Educational Equity: Bridging the Educational Gap Between Rich and Poor Students

educational equity


Poverty and learning are often mentioned together. Why? That is mostly because most people agree that education is an avenue out of poverty.

For many, education can be the difference between a life below and above the poverty line. It can improve food security, health standards, and gender equality.

However, poverty impacts education just as much as vice versa. In fact, poverty has a direct impact on a child’s ability to learn.

Poverty, The Gap In Educational Equity

Even so, poverty continues to be one of the most pressing economic and societal issues. Since the early 1980s, the total share of income claimed by the bottom 90% of Americans has steadily declined. The majority of income gains are now going toward the top one percent.

Now, these trends would not be such a major concern. Well, that is if the education system compensated for the inequities. The same goes for if it leveled the playing field to help children rise above their circumstances. But we don’t see much significant effort done to achieve equity in education.

But that is hardly the case in every school system. Instead, children suffer more and more from education gaps due to poverty. This inevitably leads to achievement gaps and increased poverty.

Socioeconomic Status And Achieving Equity In Education

Most people have to agree that economic and social inequality begins with unequal education. After all, educational outcomes form the foundation for future prospects. Thus, it becomes all the more crucial to resolve the educational gap. But what is it? Is there anything we can actually do about it?

Education Equity: Studying the Gap in the Educational System

We often believe education is a great equalizer. Or at least it could be.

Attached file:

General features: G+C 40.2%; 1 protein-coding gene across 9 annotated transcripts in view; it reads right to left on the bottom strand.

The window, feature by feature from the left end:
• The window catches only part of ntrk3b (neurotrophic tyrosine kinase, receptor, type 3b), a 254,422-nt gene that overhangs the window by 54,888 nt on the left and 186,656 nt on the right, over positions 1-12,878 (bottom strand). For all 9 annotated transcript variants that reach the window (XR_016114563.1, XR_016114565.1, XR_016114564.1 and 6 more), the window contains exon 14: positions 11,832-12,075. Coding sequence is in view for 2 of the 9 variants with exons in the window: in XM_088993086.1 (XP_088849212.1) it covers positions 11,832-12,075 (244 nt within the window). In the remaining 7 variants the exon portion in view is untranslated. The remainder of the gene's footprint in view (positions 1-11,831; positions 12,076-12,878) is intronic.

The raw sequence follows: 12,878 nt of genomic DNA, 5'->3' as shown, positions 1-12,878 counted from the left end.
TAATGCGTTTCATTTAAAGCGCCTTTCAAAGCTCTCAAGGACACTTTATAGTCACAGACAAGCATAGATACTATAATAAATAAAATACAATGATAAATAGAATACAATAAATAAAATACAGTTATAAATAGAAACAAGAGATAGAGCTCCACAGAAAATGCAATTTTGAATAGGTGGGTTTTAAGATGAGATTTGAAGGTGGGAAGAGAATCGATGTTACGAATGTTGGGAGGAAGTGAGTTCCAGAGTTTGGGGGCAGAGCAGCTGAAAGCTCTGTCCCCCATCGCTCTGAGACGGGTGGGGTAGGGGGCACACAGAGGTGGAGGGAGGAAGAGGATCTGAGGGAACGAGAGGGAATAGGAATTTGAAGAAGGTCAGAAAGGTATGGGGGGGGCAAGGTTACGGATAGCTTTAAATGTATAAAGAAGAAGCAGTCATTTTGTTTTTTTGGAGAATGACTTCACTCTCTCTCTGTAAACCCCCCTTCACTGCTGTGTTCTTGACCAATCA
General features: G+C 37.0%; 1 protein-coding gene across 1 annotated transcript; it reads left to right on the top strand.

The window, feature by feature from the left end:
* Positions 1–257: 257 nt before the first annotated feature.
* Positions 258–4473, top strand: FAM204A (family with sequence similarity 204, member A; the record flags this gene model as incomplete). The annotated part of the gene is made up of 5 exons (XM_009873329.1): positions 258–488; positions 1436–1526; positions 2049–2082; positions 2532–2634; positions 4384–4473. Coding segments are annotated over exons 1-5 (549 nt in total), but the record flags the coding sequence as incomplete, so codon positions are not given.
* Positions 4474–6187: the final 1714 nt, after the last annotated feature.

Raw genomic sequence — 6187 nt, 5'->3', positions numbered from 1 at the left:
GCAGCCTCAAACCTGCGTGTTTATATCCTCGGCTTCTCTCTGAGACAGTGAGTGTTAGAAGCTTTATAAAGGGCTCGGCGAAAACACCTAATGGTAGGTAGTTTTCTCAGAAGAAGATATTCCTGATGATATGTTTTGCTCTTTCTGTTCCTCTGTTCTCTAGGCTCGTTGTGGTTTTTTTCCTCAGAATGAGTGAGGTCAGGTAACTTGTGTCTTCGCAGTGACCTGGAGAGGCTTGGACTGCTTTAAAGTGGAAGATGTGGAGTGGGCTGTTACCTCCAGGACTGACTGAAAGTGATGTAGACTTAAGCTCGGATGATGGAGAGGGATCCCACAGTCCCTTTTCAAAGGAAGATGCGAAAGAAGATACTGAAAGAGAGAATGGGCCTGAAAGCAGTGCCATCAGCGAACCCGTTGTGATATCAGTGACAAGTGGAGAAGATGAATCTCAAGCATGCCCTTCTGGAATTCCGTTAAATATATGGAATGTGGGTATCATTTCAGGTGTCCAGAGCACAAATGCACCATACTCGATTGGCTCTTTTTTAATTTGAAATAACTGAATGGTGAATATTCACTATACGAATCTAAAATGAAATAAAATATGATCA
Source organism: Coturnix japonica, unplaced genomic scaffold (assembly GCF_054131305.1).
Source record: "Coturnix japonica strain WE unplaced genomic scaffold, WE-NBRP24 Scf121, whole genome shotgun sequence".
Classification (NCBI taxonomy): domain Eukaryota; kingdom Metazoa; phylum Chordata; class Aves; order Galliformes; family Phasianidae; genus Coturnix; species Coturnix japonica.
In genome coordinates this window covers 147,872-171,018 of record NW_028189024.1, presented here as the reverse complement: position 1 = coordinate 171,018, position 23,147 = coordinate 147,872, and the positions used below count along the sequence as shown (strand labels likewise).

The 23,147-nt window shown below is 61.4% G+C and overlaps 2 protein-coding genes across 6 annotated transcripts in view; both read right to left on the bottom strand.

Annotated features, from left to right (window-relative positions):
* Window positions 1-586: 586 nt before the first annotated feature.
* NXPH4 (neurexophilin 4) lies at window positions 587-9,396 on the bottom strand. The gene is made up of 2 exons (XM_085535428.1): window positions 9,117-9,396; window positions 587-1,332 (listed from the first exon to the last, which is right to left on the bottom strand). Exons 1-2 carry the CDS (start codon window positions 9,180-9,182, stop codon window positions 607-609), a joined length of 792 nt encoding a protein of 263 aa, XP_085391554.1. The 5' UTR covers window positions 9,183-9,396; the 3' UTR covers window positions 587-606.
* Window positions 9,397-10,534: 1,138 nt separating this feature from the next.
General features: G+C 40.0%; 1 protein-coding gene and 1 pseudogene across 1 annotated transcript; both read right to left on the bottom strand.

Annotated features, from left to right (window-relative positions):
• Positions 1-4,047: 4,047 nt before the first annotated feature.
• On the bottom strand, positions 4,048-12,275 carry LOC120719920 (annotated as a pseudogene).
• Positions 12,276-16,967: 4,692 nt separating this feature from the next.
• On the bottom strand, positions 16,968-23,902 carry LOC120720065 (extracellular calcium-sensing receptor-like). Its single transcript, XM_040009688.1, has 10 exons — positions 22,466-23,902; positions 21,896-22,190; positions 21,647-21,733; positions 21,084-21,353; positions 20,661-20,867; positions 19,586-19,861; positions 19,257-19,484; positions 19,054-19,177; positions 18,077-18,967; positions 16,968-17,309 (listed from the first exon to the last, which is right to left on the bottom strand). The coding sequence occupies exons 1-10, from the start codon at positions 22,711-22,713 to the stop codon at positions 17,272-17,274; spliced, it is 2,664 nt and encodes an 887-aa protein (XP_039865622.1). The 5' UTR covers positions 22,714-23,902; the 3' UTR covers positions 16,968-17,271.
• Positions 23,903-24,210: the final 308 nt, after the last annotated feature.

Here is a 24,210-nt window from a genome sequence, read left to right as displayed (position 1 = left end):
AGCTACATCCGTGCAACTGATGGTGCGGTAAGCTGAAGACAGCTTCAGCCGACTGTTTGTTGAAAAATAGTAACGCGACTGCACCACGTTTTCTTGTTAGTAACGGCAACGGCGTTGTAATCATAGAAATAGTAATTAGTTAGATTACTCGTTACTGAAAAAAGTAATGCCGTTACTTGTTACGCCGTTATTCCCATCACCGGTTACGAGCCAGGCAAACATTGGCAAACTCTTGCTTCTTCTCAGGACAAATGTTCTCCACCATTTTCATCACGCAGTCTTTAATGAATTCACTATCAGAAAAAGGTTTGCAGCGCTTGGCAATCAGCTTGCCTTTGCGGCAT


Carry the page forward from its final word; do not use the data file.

But one look at the current education system shows a great divide between the rich and poor. Basic education, as it turns out, only expands the disparities.

Education inequality refers to the unequal distribution of academic resources. This includes:

  • School funding
  • Qualified teachers
  • Adequate school supplies
  • Functioning school equipment

Even as tech becomes cheaper and the internet more accessible, a “digital divide” remains. This even worsens the educational gap.

The rich are more likely to have good access to digital resources. This divide has especially far-reaching consequences for education. After all, children in low-income families and school districts can be hindered by a lack of access to tech.

Below are some key points when it comes to the education and digital divide:

  • Millions of Americans do not have access to high-speed internet.
  • Smartphones have helped bridge the digital divide as they provide easy access to the internet. For example, take young adults, minorities, and those in lower household income brackets. They are more likely to use the internet through their phones.
  • There are still gaps in high-speed internet access. That can be troubling as internet speed is vital for media access.
  • Low-income students face more obstacles in using educational tech effectively. This is compared to their peers in affluent areas.
  • Only 50% of teachers in low-income areas receive adequate support for using tech to teach.
  • Although 54% of students in low-income areas have access to the internet at school, only 18% have home access.

Due to these alarming gaps, the average performance of low-income students in the US lags. This achievement gap has been constant for more than four decades. If this goes on, kids from poor families will stay poor and get poorer. This is what most lower-income students have in store for them.

How Poverty Affects Learning for Disadvantaged Students


Extensive research shows that a child’s social and economic status is one of the biggest predictors. This pertains to their educational success. Basically, a child’s status measures educational success for them. Unfortunately, this doesn’t yet account for other prejudices. Take racial equity, cultural differences, and learning disabilities, for example.